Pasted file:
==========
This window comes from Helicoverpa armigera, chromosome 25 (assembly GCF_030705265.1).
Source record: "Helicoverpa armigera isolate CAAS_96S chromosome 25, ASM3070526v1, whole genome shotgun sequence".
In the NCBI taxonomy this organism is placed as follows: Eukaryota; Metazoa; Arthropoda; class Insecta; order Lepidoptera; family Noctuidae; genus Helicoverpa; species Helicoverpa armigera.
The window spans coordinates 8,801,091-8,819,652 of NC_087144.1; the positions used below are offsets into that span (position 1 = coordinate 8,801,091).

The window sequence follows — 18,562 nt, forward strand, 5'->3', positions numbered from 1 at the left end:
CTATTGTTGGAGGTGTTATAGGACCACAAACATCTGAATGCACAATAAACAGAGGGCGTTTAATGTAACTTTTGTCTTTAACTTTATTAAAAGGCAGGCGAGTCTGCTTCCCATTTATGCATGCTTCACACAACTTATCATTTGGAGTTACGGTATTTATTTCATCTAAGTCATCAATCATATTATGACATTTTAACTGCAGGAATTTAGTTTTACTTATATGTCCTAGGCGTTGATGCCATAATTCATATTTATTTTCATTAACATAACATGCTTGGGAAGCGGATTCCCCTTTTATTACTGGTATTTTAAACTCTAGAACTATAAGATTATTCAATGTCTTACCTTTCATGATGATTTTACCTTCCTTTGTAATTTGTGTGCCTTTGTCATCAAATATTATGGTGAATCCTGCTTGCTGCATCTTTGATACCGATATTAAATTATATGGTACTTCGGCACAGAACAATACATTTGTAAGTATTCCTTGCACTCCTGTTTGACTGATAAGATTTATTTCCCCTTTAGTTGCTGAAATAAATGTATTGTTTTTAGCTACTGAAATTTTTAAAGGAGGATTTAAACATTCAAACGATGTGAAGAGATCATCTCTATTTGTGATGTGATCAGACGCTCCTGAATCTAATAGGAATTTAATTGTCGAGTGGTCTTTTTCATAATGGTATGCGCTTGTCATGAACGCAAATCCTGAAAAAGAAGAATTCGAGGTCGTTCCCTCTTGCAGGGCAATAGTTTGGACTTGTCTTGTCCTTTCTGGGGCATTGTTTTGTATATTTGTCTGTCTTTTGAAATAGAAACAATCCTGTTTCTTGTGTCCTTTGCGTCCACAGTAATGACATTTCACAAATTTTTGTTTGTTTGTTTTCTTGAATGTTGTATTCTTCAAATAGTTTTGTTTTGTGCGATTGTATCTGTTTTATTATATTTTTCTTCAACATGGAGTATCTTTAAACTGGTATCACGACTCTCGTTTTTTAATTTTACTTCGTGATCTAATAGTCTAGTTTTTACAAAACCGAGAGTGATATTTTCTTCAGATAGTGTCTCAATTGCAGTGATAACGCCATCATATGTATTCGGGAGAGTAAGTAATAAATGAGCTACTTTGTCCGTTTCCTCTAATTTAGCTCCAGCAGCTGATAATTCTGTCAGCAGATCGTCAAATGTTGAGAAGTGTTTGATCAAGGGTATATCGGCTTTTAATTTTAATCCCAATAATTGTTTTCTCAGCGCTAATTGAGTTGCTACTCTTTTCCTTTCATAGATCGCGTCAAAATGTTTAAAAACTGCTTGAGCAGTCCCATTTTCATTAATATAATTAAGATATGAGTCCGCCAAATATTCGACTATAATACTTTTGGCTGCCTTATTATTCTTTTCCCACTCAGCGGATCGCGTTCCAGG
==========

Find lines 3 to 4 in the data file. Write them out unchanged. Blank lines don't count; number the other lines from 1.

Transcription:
In the NCBI taxonomy this organism is placed as follows: Eukaryota; Metazoa; Arthropoda; class Insecta; order Lepidoptera; family Noctuidae; genus Helicoverpa; species Helicoverpa armigera.
The window spans coordinates 8,801,091-8,819,652 of NC_087144.1; the positions used below are offsets into that span (position 1 = coordinate 8,801,091).